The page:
Here’s the story. This week the Centre for Cities (CfC) published a major report on Britain’s productivity problem. For the last 200 years, ever since the industrial revolution, this country has got steadily richer. Since the financial crash, though, that seems to have stopped.

The standard narrative on this has it that the problem lies in the ‘long tail’ of unproductive businesses – that is, those that produce less value per hour. Get those guys humming, the thinking goes, and the productivity problem is sorted.

But the CfC’s new report says that this is exactly wrong. The wrong tail: Why Britain’s ‘long tail’ is not the cause of its productivity problems (excellent pun, there) delves into the data on productivity in different types of businesses and different cities, to demonstrate two big points.

The first is that the long tail is the wrong place to look for productivity gains. Many low productivity businesses are low productivity for a reason:

The ability of manufacturing to automate certain processes, or the development of ever more sophisticated computer software in information and communications have greatly increased the output that a worker produces in these industries. But while a fitness instructor may use a smartphone today in place of a ghetto blaster in 1990, he or she can still only instruct one class at a time. And a waiter or waitress can only serve so many tables. Of course, improvements such as the introduction of handheld electronic devices allow orders to be sent to the kitchen more efficiently, will bring benefits, but this improvements won’t radically increase the output of the waiter.

I’d add to that: there is only so fast that people want to eat. There’s a physical limit on the number of diners any restaurant can actually feed.

At any rate, the result of this is that it’s stupid to expect local service businesses to make step changes in productivity. If we actually want to improve productivity we should focus on those which are exporting services to a bigger market.  There are fewer of these, but the potential gains are much bigger. Here’s a chart:

The y-axis reflects number of businesses at different productivities, shown on the x-axis. So bigger numbers on the left are bad; bigger numbers on the right are good.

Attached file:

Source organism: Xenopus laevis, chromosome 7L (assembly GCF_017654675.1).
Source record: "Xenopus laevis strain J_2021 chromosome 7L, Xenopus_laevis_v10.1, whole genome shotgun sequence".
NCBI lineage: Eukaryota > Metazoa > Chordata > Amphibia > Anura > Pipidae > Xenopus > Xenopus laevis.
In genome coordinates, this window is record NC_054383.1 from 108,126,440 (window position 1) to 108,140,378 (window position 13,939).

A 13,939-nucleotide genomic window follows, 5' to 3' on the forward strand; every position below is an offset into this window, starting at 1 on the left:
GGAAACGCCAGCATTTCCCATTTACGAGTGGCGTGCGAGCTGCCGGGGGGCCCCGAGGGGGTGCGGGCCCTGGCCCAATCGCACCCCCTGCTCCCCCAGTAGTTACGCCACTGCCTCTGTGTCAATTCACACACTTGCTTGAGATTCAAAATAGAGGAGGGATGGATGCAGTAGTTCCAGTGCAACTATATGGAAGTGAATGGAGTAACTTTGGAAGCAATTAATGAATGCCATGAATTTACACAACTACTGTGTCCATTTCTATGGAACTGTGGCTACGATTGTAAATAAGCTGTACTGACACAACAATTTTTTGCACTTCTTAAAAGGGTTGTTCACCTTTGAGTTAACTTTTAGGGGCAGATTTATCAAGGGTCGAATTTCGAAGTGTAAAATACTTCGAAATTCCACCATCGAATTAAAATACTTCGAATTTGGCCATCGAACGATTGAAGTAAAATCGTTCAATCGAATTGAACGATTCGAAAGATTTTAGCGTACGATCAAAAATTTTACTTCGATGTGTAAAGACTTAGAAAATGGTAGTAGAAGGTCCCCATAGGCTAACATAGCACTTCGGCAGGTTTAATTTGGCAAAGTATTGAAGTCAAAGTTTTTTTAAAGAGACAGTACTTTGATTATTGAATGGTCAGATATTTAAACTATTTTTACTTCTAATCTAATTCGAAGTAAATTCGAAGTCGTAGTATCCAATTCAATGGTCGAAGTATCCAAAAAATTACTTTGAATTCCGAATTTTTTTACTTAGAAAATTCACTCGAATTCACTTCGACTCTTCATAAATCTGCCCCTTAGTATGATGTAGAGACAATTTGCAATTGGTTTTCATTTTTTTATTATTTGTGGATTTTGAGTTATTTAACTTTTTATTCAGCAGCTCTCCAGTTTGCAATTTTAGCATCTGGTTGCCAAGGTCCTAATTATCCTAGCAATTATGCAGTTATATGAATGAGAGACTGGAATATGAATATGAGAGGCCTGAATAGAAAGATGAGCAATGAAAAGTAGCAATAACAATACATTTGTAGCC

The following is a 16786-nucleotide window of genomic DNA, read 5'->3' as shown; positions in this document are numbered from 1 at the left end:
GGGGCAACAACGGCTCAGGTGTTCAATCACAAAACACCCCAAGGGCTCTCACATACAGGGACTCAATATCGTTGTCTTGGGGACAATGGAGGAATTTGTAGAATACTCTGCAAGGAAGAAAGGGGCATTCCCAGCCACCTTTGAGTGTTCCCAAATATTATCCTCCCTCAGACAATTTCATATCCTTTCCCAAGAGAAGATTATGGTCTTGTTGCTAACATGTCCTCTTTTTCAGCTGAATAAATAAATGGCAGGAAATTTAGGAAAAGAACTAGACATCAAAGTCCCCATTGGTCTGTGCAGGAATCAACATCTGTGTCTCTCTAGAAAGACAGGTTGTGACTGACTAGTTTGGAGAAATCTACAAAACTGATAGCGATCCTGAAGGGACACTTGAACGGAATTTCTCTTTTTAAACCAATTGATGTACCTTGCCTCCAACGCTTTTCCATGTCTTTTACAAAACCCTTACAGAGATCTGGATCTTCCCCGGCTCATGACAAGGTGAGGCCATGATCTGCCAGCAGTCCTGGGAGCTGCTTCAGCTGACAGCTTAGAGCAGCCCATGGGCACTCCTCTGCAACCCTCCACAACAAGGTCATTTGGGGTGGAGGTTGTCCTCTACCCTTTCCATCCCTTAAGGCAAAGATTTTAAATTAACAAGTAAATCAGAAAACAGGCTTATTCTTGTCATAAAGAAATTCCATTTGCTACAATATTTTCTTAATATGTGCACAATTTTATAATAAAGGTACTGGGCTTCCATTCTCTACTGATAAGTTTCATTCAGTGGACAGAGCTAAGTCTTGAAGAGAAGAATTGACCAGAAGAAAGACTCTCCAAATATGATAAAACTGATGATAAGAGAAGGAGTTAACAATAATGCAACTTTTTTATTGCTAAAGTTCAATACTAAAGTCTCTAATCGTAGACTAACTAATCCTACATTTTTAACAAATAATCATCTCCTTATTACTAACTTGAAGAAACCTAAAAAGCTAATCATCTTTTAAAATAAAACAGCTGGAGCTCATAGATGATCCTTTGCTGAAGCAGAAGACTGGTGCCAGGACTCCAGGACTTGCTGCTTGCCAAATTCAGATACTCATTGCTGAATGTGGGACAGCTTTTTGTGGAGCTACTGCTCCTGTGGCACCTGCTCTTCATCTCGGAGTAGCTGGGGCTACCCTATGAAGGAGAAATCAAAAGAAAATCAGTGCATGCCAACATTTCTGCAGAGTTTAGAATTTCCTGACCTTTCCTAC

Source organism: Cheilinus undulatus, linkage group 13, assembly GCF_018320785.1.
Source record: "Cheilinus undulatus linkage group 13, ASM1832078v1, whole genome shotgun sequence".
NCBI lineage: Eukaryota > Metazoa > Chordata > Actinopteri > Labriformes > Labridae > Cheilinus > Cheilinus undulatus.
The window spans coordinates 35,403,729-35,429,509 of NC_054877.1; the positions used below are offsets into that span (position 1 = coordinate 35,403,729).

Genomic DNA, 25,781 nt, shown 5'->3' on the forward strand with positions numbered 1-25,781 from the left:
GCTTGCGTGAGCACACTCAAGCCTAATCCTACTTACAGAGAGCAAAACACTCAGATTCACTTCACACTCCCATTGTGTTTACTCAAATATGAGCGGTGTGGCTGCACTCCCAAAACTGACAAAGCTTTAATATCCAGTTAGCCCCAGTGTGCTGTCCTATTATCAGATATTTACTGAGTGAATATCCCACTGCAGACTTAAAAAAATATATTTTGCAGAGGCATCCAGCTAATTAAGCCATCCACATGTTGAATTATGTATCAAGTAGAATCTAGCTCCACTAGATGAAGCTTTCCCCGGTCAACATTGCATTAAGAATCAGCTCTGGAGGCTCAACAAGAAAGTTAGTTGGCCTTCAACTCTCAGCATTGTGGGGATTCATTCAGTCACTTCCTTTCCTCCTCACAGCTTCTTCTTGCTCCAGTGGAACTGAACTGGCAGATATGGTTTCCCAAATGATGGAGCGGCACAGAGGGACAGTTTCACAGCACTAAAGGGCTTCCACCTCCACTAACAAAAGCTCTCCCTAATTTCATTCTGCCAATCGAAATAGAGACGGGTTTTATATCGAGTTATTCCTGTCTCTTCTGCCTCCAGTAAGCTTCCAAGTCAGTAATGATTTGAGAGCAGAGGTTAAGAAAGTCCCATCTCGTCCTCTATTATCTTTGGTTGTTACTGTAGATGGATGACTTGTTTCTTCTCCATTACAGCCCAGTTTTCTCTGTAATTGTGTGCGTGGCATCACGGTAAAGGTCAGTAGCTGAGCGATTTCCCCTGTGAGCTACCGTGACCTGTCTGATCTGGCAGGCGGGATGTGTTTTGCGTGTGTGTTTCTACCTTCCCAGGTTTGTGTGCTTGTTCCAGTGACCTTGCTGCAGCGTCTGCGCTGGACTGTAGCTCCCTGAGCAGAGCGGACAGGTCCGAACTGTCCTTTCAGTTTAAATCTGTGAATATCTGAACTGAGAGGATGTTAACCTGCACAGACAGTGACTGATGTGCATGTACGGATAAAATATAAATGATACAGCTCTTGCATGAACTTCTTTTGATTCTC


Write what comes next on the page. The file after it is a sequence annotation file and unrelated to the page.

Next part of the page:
The question of which exporting businesses are struggling to expand productivity is what leads to the report’s second insight:

Specifically it is the underperformance of exporting businesses in cities outside of the Greater South East that causes not only divergences across the country in wages and standards of living, but also hampers national productivity. These cities in particular should be of greatest concern to policy makers attempting to improve UK productivity overall.

In other words, it turned out, again, to the north-south divide that did it. I’m shocked. Are you shocked? This is my shocked face.

The best way to demonstrate this shocking insight is with some more graphs. This first one shows the distribution of productivity in local services business in four different types of place: cities in the south east (GSE) in light green, cities in the rest of the country (RoGB) in dark green, non-urban areas in the south east in purple, non-urban areas everywhere else in turquoise.

The four lines are fairly consistent. The light green, representing south eastern cities has a lower peak on the left, meaning slightly fewer low productivity businesses, but is slightly higher on the right, meaning slightly more high productivity businesses. In other words, local services businesses in the south eastern cities are more productive than those elsewhere – but the gap is pretty narrow. 

Now check out the same graph for exporting businesses:

The differences are much more pronounced. Areas outside those south eastern cities have many more lower productivity businesses (the peaks on the left) and significantly fewer high productivity ones (the lower numbers on the right).

In fact, outside the south east, cities are actually less productive than non-urban areas. This is really not what you’d expect to see, and no a good sign for the health of the economy:

The report also uses a few specific examples to illustrate this point. Compare Reading, one of Britain’s richest medium sized cities, with Hull, one of its poorest:

Or, looking to bigger cities, here’s Bristol and Sheffield:

In both cases, the poorer northern cities are clearly lacking in high-value exporting businesses. This is a problem because these don’t just provide well-paying jobs now: they’re also the ones that have the potential to make productivity gains that can lead to even better jobs. The report concludes:

This is a major cause for concern for the national economy – the underperformance of these cities goes a long way to explain both why the rest of Britain lags behind the Greater South East and why it performs poorly on a

European level. To illustrate the impact, if all cities were as productive as those in the Greater South East, the British economy would be 15 per cent more productive and £225bn larger. This is equivalent to Britain being home to four extra city economies the size of Birmingham.

In other words, the lesson here is: stop worrying about the productivity of hairdressers. Start worrying about the productivity of Hull.


You can read the Centre for Cities’ full report here.

Jonn Elledge is the editor of CityMetric. He is on Twitter as @jonnelledge and on Facebook as JonnElledgeWrites

Want more of this stuff? Follow CityMetric on Twitter or Facebook